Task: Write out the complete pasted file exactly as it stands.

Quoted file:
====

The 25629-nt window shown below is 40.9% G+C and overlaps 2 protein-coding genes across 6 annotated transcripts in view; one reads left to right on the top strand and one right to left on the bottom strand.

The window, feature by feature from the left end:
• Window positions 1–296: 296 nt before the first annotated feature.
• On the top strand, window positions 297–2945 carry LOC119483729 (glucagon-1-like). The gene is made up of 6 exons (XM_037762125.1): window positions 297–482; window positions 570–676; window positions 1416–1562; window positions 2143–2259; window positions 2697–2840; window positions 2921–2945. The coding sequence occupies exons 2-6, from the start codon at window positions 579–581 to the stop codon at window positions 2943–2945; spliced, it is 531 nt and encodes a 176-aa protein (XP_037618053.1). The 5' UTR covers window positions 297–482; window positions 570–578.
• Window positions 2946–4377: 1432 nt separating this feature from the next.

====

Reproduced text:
The 25629-nt window shown below is 40.9% G+C and overlaps 2 protein-coding genes across 6 annotated transcripts in view; one reads left to right on the top strand and one right to left on the bottom strand.

The window, feature by feature from the left end:
• Window positions 1–296: 296 nt before the first annotated feature.
• On the top strand, window positions 297–2945 carry LOC119483729 (glucagon-1-like). The gene is made up of 6 exons (XM_037762125.1): window positions 297–482; window positions 570–676; window positions 1416–1562; window positions 2143–2259; window positions 2697–2840; window positions 2921–2945. The coding sequence occupies exons 2-6, from the start codon at window positions 579–581 to the stop codon at window positions 2943–2945; spliced, it is 531 nt and encodes a 176-aa protein (XP_037618053.1). The 5' UTR covers window positions 297–482; window positions 570–578.
• Window positions 2946–4377: 1432 nt separating this feature from the next.